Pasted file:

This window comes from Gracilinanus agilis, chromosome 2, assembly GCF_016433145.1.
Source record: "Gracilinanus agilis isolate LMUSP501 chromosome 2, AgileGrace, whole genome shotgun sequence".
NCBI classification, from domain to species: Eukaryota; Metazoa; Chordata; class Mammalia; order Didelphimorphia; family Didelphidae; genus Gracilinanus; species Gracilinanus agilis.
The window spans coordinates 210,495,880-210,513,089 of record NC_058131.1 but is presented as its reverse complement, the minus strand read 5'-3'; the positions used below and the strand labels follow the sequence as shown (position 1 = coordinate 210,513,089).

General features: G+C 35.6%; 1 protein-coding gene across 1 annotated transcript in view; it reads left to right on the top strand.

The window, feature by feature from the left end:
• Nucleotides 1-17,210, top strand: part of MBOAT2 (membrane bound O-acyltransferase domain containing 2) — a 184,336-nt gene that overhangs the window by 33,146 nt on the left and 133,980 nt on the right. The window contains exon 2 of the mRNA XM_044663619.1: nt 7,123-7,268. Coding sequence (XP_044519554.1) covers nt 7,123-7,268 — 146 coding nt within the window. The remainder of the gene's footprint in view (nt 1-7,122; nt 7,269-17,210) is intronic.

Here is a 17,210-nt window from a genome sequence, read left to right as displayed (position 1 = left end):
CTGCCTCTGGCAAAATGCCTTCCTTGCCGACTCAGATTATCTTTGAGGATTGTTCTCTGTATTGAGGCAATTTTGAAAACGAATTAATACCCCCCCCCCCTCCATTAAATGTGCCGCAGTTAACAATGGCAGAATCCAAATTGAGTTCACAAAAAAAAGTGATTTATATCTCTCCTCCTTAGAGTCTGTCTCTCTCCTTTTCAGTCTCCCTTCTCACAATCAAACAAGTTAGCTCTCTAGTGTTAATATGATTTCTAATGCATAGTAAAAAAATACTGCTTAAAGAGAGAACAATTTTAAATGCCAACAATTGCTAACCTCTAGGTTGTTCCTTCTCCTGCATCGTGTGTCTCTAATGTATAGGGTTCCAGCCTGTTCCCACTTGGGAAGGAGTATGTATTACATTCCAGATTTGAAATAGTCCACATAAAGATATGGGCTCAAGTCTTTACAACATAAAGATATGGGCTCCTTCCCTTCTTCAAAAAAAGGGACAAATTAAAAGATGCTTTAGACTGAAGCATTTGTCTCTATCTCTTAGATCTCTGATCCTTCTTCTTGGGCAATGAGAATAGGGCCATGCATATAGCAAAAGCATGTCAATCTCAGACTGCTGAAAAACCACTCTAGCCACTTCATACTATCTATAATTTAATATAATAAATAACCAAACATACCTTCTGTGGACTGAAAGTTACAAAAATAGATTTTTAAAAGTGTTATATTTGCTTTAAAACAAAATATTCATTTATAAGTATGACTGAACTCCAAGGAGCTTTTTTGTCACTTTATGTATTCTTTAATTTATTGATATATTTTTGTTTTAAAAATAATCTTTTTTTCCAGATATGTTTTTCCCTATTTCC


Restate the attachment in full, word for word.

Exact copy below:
This window comes from Gracilinanus agilis, chromosome 2, assembly GCF_016433145.1.
Source record: "Gracilinanus agilis isolate LMUSP501 chromosome 2, AgileGrace, whole genome shotgun sequence".
NCBI classification, from domain to species: Eukaryota; Metazoa; Chordata; class Mammalia; order Didelphimorphia; family Didelphidae; genus Gracilinanus; species Gracilinanus agilis.
The window spans coordinates 210,495,880-210,513,089 of record NC_058131.1 but is presented as its reverse complement, the minus strand read 5'-3'; the positions used below and the strand labels follow the sequence as shown (position 1 = coordinate 210,513,089).

General features: G+C 35.6%; 1 protein-coding gene across 1 annotated transcript in view; it reads left to right on the top strand.

The window, feature by feature from the left end:
• Nucleotides 1-17,210, top strand: part of MBOAT2 (membrane bound O-acyltransferase domain containing 2) — a 184,336-nt gene that overhangs the window by 33,146 nt on the left and 133,980 nt on the right. The window contains exon 2 of the mRNA XM_044663619.1: nt 7,123-7,268. Coding sequence (XP_044519554.1) covers nt 7,123-7,268 — 146 coding nt within the window. The remainder of the gene's footprint in view (nt 1-7,122; nt 7,269-17,210) is intronic.

Here is a 17,210-nt window from a genome sequence, read left to right as displayed (position 1 = left end):
CTGCCTCTGGCAAAATGCCTTCCTTGCCGACTCAGATTATCTTTGAGGATTGTTCTCTGTATTGAGGCAATTTTGAAAACGAATTAATACCCCCCCCCCCTCCATTAAATGTGCCGCAGTTAACAATGGCAGAATCCAAATTGAGTTCACAAAAAAAAGTGATTTATATCTCTCCTCCTTAGAGTCTGTCTCTCTCCTTTTCAGTCTCCCTTCTCACAATCAAACAAGTTAGCTCTCTAGTGTTAATATGATTTCTAATGCATAGTAAAAAAATACTGCTTAAAGAGAGAACAATTTTAAATGCCAACAATTGCTAACCTCTAGGTTGTTCCTTCTCCTGCATCGTGTGTCTCTAATGTATAGGGTTCCAGCCTGTTCCCACTTGGGAAGGAGTATGTATTACATTCCAGATTTGAAATAGTCCACATAAAGATATGGGCTCAAGTCTTTACAACATAAAGATATGGGCTCCTTCCCTTCTTCAAAAAAAGGGACAAATTAAAAGATGCTTTAGACTGAAGCATTTGTCTCTATCTCTTAGATCTCTGATCCTTCTTCTTGGGCAATGAGAATAGGGCCATGCATATAGCAAAAGCATGTCAATCTCAGACTGCTGAAAAACCACTCTAGCCACTTCATACTATCTATAATTTAATATAATAAATAACCAAACATACCTTCTGTGGACTGAAAGTTACAAAAATAGATTTTTAAAAGTGTTATATTTGCTTTAAAACAAAATATTCATTTATAAGTATGACTGAACTCCAAGGAGCTTTTTTGTCACTTTATGTATTCTTTAATTTATTGATATATTTTTGTTTTAAAAATAATCTTTTTTTCCAGATATGTTTTTCCCTATTTCC